In the last sitting week, through an adjournment matter for the Attorney-General, I raised a number of concerns associated with the application of working with children checks in the sporting arena. I am afraid I am returning to pose a similar matter to her again tonight. A fortnight ago my adjournment speech related to martial arts; this evening it relates to Australian Rules Football. It follows two recent cases of convicted sex offenders avoiding certain vetting requirements in order to become directly involved in junior football. One came to public attention in May, when it was revealed a recidivist sex offender was allowed to umpire matches, reportedly partly because of a favourable reference from a very senior figure in the AFL. The other case made headlines last month, when an already frequent perpetrator was convicted again, this time of an indecent act after gaining access to his young male victim by infiltrating a football club as a financial sponsor.
Both stories are deeply disturbing. They also raise numerous questions, including whether there are problems in the processes for working with children checks merely in some sports or whether they are more widespread across Victorian sport in general. At the very least the fact that the issues currently appear significant across at least two sports should be provoking serious cause for concern. Indeed I would be surprised if these two recent cases alone had not prompted government and sporting officials to have launched their own urgent investigations into why and how working with children checks are often being evaded.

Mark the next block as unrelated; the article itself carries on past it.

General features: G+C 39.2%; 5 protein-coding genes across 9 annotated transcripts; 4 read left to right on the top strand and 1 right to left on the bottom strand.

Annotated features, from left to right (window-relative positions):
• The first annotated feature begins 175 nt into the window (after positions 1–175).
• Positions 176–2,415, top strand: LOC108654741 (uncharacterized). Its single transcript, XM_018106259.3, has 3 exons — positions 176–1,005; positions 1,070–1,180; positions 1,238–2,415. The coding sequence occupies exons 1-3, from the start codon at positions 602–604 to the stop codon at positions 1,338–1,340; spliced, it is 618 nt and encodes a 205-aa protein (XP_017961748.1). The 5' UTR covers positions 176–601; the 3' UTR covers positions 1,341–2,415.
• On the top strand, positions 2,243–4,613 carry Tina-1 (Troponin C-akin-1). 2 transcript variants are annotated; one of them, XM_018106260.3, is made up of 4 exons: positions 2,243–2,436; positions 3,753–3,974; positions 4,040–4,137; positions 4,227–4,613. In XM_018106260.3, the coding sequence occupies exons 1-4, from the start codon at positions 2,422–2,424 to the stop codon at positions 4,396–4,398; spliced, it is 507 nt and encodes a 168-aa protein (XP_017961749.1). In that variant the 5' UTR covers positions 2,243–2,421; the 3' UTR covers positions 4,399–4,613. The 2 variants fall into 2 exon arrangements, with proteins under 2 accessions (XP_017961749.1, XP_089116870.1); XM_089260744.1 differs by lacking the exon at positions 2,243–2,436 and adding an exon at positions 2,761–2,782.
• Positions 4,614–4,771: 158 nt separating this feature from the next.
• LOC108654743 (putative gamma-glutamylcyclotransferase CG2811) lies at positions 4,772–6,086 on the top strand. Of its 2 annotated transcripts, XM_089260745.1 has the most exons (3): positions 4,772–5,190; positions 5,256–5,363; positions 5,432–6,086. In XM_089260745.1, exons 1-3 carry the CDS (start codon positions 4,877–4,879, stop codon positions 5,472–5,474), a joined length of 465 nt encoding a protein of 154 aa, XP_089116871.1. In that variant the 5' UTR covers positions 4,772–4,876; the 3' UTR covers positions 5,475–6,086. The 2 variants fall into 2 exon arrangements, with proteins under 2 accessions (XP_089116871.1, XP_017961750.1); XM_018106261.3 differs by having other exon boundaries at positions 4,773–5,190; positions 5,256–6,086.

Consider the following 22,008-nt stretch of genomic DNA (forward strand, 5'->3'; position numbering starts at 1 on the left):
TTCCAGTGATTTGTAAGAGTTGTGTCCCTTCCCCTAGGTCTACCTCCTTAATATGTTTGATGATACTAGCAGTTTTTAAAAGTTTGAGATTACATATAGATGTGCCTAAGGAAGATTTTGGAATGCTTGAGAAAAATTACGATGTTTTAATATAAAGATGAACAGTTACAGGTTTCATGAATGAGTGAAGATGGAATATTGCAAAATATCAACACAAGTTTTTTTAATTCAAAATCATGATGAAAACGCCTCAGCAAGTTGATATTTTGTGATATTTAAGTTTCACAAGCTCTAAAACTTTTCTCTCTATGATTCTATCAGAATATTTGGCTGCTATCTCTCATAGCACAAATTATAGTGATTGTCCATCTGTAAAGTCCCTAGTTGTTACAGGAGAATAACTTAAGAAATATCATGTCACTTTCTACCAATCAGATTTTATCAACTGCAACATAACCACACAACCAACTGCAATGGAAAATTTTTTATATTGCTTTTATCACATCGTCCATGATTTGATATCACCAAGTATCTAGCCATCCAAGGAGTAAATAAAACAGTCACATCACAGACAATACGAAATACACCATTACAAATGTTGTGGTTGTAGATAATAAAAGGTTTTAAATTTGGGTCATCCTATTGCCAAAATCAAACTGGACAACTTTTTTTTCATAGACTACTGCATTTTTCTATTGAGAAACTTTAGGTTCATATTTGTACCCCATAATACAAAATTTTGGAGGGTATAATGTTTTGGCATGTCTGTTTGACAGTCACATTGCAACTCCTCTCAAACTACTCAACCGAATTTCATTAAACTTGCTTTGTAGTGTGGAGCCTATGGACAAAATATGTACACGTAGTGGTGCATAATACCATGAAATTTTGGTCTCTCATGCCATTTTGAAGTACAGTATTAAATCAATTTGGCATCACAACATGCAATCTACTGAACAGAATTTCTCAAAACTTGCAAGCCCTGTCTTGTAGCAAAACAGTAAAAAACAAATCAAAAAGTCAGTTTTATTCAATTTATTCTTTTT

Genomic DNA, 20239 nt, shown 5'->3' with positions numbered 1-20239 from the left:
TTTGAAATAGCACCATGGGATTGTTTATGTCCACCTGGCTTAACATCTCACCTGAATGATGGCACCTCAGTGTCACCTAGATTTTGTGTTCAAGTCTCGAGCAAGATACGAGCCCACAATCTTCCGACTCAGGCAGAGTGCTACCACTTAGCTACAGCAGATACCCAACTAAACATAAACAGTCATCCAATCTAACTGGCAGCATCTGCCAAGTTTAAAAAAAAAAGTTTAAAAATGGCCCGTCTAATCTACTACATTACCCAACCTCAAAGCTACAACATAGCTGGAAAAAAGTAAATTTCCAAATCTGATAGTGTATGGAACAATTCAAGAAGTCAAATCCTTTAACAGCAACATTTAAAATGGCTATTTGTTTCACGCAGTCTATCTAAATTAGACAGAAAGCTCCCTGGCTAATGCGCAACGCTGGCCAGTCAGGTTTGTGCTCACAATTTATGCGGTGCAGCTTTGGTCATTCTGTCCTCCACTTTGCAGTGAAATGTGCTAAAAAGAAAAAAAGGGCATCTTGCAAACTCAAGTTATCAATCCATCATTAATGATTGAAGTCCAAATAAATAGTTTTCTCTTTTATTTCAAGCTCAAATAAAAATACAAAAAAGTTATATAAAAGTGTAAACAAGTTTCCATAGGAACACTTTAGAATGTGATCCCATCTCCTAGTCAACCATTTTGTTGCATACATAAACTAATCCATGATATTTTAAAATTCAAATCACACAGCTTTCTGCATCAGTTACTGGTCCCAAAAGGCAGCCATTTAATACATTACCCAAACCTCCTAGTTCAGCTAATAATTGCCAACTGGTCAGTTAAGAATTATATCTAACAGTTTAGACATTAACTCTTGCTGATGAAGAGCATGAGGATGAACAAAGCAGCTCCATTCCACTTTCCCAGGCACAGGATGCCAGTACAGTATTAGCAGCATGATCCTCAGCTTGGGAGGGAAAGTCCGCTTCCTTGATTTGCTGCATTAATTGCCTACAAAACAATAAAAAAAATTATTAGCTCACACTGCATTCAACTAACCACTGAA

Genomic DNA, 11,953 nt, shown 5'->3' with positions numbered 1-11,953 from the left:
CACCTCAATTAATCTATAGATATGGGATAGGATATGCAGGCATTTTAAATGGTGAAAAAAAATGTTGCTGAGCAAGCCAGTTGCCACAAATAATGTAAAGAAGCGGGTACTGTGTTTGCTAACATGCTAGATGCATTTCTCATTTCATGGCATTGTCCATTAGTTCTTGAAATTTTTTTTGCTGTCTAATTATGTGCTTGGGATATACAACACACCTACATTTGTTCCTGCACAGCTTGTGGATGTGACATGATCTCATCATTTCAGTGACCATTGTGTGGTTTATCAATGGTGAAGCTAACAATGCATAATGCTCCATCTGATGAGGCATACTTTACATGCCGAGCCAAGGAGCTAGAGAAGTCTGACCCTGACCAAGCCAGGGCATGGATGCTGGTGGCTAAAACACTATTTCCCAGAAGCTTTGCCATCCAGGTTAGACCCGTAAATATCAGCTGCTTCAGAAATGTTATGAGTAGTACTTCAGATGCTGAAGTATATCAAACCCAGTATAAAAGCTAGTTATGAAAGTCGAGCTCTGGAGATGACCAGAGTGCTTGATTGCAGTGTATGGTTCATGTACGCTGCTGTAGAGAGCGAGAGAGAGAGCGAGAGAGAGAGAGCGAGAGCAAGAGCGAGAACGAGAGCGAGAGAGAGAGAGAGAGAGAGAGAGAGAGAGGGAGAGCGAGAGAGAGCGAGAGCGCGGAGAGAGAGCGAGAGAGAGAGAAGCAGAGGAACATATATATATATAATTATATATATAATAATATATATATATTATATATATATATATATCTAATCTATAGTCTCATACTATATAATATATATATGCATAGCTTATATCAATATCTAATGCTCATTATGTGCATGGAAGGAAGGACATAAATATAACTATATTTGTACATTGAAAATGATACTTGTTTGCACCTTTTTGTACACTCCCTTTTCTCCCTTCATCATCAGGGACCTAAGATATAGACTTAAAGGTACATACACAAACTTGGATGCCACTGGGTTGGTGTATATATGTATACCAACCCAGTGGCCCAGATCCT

At the end of my contribution about martial arts two weeks ago, I asked the Attorney-General if she would consider meeting to discuss a practical new initiative I believe might solve many of the current problems in working with children checks in the area of sporting. I am still very keen for that meeting to occur. However, a further action that I would also now like to seek from her is that she indicate what reporting and review mechanisms are in place that allow the Department of Justice and Community Safety to identify cases where a working with children check has been issued in error and/or where a check of someone’s suitability to work with children should have been conducted but has not been. I would also be grateful if she could disclose the number of cases that have fallen into each of those two categories since the commencement of the state’s working with children checks scheme, specifically including the area of junior sport.